The eighteenth century lies behind us like a fruitful land, with the touch of the old-world distinction on it, the old-world aroma clinging to it. On paper, on canvas, on wooden panels, it is very picturesque in its queer stately way, if very artificial. The sunlight seems always to bask on it. It reminds one of a perpetual summer Sunday afternoon in a small provincial town. But its voice speaks in its music, often bitterly sad and sweetly regretful, and there is little hint of sunshine or careless merrymaking there. Bach is steeped in cloister gloom, with frequent moments of religious ecstasy. Haydn is generally cheerful in a humdrum sort of way, but when his real feelings begin to speak, not even Mozart is sadder. They were human beings with greedy, desiring souls in them, these men and women of the dead eighteenth century, not delicate painted figures on screens and panels, and none but actors would be consoled by their undoubted picturesqueness when they are being tortured or ennuied. They saw their youth slipping away uneventfully, and dark old age coming steadily upon them. The gay bustle and hurry-skurry of arriving and departing parties, the great dames and languid gentlemen lounging on the terraces, the feasts and dignified dances—these are very pleasant for us to look back on, but what did they seem to the human beings, the players, actors and singers, who watched the show go on? The great ones were in their element: at Esterhaz or elsewhere their world and mode of life were the same—but the poor artists?... The single cafe was a poor compensation for a rollicking life of change. The exile from Paris—the avocat, or notaire, or docteur in the provinces—how he hankers after the electrically lit boulevards, and wonders whether he dare run up for a day or two, and what will happen, there and here, if he does. And Haydn—we can fancy him, after brilliant evenings at Esterhaz standing, looking Viennawards on still nights, the starry immensity above him and the quiet black woods and waters around him—the gay lights of Vienna must have danced before his inner vision, and his soul must have risen in revolt, full of angry desire to be once again in the midst of the happy chattering tide of life in the great town. No other great composer could have stuck to his task as he did. Mozart would have forgotten his duties; Beethoven would purposely have neglected them. But Haydn’s Prince willed the thing to be done, and Haydn acquiesced. The patient blood of generations of industrious, persevering, plodding peasant labourers was in him; and perhaps his early training under Frankh and Reutter counted for something. He went on unflinchingly, outwardly calm—calm even in the eyes of languid eighteenth-century people—inwardly living strenuously as he battled with and conquered his art-problems.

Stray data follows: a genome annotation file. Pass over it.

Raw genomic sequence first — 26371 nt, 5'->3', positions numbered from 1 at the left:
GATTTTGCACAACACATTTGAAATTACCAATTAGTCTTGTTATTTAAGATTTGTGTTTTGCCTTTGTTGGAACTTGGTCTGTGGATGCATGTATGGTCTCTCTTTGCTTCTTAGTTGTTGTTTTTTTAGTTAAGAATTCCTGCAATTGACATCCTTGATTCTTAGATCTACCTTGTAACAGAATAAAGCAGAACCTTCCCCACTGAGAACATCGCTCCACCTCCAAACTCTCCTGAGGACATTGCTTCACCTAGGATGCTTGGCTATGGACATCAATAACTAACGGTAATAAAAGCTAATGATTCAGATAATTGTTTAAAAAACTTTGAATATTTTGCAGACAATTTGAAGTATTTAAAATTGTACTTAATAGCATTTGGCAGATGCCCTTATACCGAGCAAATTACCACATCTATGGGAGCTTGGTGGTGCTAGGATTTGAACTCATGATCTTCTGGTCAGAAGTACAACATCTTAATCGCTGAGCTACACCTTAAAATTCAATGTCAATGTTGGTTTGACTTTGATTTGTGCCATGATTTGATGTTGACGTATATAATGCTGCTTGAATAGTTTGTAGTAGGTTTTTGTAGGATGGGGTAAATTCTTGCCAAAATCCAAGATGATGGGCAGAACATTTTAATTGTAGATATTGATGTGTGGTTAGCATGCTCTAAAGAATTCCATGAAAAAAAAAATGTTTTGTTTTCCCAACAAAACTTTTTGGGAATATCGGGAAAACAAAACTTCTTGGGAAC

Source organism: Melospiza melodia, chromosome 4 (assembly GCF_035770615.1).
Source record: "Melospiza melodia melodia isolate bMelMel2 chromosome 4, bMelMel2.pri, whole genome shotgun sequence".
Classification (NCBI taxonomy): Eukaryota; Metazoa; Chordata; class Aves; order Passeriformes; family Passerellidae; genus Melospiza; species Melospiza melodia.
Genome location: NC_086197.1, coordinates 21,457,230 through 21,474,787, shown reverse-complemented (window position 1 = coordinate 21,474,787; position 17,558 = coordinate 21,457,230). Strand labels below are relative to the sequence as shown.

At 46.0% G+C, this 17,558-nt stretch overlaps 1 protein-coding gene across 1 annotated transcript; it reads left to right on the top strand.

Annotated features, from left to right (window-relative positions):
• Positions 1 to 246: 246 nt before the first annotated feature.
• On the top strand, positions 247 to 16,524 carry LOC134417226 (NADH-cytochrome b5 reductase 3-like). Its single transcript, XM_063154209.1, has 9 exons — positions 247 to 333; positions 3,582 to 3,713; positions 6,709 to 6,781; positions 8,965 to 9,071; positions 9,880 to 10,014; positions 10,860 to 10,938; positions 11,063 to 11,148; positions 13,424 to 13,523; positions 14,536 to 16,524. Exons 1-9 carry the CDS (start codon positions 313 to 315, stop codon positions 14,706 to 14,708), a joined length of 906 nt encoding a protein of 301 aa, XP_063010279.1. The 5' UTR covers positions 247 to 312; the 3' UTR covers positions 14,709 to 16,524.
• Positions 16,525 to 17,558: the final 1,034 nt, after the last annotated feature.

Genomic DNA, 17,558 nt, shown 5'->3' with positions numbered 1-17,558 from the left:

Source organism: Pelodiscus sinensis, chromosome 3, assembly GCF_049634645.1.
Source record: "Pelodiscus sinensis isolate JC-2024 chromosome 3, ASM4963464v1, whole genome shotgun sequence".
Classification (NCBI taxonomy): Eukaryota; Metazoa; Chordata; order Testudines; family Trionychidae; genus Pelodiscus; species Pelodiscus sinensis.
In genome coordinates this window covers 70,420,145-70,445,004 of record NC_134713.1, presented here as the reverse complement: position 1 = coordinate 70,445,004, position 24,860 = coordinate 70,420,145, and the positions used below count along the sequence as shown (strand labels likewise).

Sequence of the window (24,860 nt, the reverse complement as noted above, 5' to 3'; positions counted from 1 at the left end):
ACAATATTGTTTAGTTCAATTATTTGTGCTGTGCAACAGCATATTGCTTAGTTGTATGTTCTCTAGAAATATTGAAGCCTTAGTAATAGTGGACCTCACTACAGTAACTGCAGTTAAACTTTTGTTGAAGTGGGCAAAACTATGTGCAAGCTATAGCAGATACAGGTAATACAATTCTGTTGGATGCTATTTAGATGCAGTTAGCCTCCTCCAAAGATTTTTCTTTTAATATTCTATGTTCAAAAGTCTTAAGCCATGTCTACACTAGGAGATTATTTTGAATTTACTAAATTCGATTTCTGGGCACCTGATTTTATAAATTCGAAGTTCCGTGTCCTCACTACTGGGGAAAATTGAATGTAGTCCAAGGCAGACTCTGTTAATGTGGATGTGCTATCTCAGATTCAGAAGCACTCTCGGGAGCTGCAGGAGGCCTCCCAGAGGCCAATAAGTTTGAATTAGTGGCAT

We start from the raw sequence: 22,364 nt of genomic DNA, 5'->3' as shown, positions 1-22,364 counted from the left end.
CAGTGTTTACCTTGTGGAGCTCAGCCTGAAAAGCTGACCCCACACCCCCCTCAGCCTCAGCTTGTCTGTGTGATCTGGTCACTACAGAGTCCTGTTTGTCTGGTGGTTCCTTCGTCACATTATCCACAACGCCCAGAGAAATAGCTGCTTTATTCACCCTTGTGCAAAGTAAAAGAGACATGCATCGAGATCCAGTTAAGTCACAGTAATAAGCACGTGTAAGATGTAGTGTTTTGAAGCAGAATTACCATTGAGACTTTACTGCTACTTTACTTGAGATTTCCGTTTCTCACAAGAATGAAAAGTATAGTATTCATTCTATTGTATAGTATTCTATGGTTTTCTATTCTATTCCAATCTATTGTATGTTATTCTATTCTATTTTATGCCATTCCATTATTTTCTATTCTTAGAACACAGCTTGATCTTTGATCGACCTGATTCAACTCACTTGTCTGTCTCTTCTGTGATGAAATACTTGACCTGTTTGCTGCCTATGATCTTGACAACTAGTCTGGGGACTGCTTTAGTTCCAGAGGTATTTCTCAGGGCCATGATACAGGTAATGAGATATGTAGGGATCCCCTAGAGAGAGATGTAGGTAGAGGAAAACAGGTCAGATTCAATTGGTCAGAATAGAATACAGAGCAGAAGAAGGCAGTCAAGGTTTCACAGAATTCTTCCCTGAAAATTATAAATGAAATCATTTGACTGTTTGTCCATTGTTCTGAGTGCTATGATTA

MUSIC OF THE MIDDLE PERIOD